In its simplest form the argument for retribution is also often no more than a desire for vengeance masked as a principle of justice. The desire for vengeance can be understood and acknowledged, but the exercise of vengeance must be resisted... Human rights apply to the worst of us as well as the best of us, which is why they protect all of us.(2)

The emotional appeal of retribution in regards to capital punishment is undoubtedly persuasive, but emotions are not a substitute for reason. Retribution in the form of seeking the death of a criminal does not serve society, with perhaps the exception of providing a temporary catharsis for victims' families.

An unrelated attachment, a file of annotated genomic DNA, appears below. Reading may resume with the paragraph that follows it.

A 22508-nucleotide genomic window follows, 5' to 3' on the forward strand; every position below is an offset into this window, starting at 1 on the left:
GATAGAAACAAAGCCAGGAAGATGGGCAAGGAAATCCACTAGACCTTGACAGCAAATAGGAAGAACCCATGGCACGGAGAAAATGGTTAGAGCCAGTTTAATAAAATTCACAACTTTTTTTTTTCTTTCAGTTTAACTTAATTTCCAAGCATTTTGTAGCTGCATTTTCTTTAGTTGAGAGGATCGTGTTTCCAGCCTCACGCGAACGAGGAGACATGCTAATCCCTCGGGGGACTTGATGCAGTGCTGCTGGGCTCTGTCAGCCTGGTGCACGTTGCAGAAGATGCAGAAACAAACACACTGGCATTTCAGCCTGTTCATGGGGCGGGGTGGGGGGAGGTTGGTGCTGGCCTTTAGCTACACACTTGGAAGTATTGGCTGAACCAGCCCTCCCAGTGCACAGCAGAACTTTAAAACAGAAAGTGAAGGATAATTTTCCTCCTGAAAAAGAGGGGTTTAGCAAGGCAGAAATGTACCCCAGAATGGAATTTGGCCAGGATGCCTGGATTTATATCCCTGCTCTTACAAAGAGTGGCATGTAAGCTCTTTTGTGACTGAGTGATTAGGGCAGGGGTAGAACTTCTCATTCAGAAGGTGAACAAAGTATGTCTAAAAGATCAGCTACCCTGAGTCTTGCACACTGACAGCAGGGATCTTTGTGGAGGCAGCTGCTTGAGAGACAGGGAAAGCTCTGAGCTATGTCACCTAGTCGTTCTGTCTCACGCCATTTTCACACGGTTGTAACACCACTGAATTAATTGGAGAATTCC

Retribution does not have to involve the death penalty. As Justice Brennan writes, "it cannot be concluded that death serves the purpose of retribution more effectively than imprisonment" (492). If society truly wants to seek revenge on criminals, life or lengthy imprisonment is sufficient to that end. The loss of freedom is, in fact, a powerful punishment, despite the myth that prison is a veritable country club at taxpayers' expense. Death row inmates typically live in a 6' X 9' cell which they cannot leave except for two one hour sessions per week for recreation and showers three times a week. Death row does not have cable TV and most prisons do not have air conditioning. Even during recreation, death row inmates are labeled misfits, as even the general population (non-death row prisoners) do not associate with condemned men. Death row is living in a highly controlled exile. Life with the population consists of being caught in a bizarre war zone, with clear lines between races, prisoners and guards, and the strong and weak. In either form of imprisonment, it is no picnic and should satisfy societal calls for vengeance.